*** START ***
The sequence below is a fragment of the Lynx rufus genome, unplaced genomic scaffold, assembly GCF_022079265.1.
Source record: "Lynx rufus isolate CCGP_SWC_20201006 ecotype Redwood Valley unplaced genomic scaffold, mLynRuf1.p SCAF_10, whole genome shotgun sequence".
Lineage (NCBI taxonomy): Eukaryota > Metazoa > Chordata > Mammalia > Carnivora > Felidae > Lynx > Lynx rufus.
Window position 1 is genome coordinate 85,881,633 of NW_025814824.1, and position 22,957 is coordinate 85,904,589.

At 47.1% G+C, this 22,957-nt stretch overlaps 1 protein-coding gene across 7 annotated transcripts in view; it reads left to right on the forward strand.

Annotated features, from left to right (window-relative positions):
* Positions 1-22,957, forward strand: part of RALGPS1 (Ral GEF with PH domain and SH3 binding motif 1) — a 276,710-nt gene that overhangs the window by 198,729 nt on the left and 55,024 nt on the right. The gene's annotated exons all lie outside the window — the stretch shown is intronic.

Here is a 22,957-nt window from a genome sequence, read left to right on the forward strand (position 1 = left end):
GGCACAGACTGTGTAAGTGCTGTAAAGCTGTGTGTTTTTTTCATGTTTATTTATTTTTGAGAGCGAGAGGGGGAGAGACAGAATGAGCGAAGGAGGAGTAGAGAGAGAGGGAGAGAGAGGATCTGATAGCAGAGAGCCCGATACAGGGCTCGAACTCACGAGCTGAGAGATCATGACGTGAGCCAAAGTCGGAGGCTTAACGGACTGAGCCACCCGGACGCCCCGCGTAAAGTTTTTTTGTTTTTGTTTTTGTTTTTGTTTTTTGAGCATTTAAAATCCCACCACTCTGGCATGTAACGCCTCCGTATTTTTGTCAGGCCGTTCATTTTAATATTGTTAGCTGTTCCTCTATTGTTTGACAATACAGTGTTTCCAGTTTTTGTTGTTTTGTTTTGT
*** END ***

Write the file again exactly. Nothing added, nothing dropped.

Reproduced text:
The sequence below is a fragment of the Lynx rufus genome, unplaced genomic scaffold, assembly GCF_022079265.1.
Source record: "Lynx rufus isolate CCGP_SWC_20201006 ecotype Redwood Valley unplaced genomic scaffold, mLynRuf1.p SCAF_10, whole genome shotgun sequence".
Lineage (NCBI taxonomy): Eukaryota > Metazoa > Chordata > Mammalia > Carnivora > Felidae > Lynx > Lynx rufus.
Window position 1 is genome coordinate 85,881,633 of NW_025814824.1, and position 22,957 is coordinate 85,904,589.

At 47.1% G+C, this 22,957-nt stretch overlaps 1 protein-coding gene across 7 annotated transcripts in view; it reads left to right on the forward strand.

Annotated features, from left to right (window-relative positions):
* Positions 1-22,957, forward strand: part of RALGPS1 (Ral GEF with PH domain and SH3 binding motif 1) — a 276,710-nt gene that overhangs the window by 198,729 nt on the left and 55,024 nt on the right. The gene's annotated exons all lie outside the window — the stretch shown is intronic.

Here is a 22,957-nt window from a genome sequence, read left to right on the forward strand (position 1 = left end):
GGCACAGACTGTGTAAGTGCTGTAAAGCTGTGTGTTTTTTTCATGTTTATTTATTTTTGAGAGCGAGAGGGGGAGAGACAGAATGAGCGAAGGAGGAGTAGAGAGAGAGGGAGAGAGAGGATCTGATAGCAGAGAGCCCGATACAGGGCTCGAACTCACGAGCTGAGAGATCATGACGTGAGCCAAAGTCGGAGGCTTAACGGACTGAGCCACCCGGACGCCCCGCGTAAAGTTTTTTTGTTTTTGTTTTTGTTTTTGTTTTTTGAGCATTTAAAATCCCACCACTCTGGCATGTAACGCCTCCGTATTTTTGTCAGGCCGTTCATTTTAATATTGTTAGCTGTTCCTCTATTGTTTGACAATACAGTGTTTCCAGTTTTTGTTGTTTTGTTTTGT